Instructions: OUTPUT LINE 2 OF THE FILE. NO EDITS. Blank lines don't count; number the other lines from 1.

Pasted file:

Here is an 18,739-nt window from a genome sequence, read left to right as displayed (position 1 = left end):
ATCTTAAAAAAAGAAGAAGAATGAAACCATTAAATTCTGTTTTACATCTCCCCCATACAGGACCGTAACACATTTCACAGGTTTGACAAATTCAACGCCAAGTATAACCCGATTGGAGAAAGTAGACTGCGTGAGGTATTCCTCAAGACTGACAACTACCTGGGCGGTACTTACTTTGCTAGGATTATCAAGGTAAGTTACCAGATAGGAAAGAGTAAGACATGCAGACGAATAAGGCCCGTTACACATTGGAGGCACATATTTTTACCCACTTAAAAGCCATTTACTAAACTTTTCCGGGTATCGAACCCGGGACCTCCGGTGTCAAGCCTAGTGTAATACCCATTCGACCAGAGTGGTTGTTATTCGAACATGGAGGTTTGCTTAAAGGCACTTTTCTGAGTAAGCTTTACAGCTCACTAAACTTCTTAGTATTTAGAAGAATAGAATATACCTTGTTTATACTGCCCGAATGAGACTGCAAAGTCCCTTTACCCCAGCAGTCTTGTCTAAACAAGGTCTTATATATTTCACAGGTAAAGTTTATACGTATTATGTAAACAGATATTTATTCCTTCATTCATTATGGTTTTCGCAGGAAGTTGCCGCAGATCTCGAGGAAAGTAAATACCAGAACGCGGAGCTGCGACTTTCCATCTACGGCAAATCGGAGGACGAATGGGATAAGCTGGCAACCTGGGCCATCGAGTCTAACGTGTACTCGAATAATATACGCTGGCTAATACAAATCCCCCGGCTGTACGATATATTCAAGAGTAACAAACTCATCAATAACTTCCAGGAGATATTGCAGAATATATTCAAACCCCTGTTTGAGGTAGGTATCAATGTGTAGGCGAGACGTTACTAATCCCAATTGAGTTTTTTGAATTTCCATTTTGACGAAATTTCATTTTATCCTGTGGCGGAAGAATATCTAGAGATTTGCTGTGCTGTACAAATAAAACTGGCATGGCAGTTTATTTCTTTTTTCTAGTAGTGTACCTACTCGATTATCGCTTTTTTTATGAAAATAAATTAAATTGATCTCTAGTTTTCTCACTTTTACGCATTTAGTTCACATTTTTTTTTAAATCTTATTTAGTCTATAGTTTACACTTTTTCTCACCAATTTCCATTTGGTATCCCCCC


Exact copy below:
ATCTTAAAAAAAGAAGAAGAATGAAACCATTAAATTCTGTTTTACATCTCCCCCATACAGGACCGTAACACATTTCACAGGTTTGACAAATTCAACGCCAAGTATAACCCGATTGGAGAAAGTAGACTGCGTGAGGTATTCCTCAAGACTGACAACTACCTGGGCGGTACTTACTTTGCTAGGATTATCAAGGTAAGTTACCAGATAGGAAAGAGTAAGACATGCAGACGAATAAGGCCCGTTACACATTGGAGGCACATATTTTTACCCACTTAAAAGCCATTTACTAAACTTTTCCGGGTATCGAACCCGGGACCTCCGGTGTCAAGCCTAGTGTAATACCCATTCGACCAGAGTGGTTGTTATTCGAACATGGAGGTTTGCTTAAAGGCACTTTTCTGAGTAAGCTTTACAGCTCACTAAACTTCTTAGTATTTAGAAGAATAGAATATACCTTGTTTATACTGCCCGAATGAGACTGCAAAGTCCCTTTACCCCAGCAGTCTTGTCTAAACAAGGTCTTATATATTTCACAGGTAAAGTTTATACGTATTATGTAAACAGATATTTATTCCTTCATTCATTATGGTTTTCGCAGGAAGTTGCCGCAGATCTCGAGGAAAGTAAATACCAGAACGCGGAGCTGCGACTTTCCATCTACGGCAAATCGGAGGACGAATGGGATAAGCTGGCAACCTGGGCCATCGAGTCTAACGTGTACTCGAATAATATACGCTGGCTAATACAAATCCCCCGGCTGTACGATATATTCAAGAGTAACAAACTCATCAATAACTTCCAGGAGATATTGCAGAATATATTCAAACCCCTGTTTGAGGTAGGTATCAATGTGTAGGCGAGACGTTACTAATCCCAATTGAGTTTTTTGAATTTCCATTTTGACGAAATTTCATTTTATCCTGTGGCGGAAGAATATCTAGAGATTTGCTGTGCTGTACAAATAAAACTGGCATGGCAGTTTATTTCTTTTTTCTAGTAGTGTACCTACTCGATTATCGCTTTTTTTATGAAAATAAATTAAATTGATCTCTAGTTTTCTCACTTTTACGCATTTAGTTCACATTTTTTTTTAAATCTTATTTAGTCTATAGTTTACACTTTTTCTCACCAATTTCCATTTGGTATCCCCCC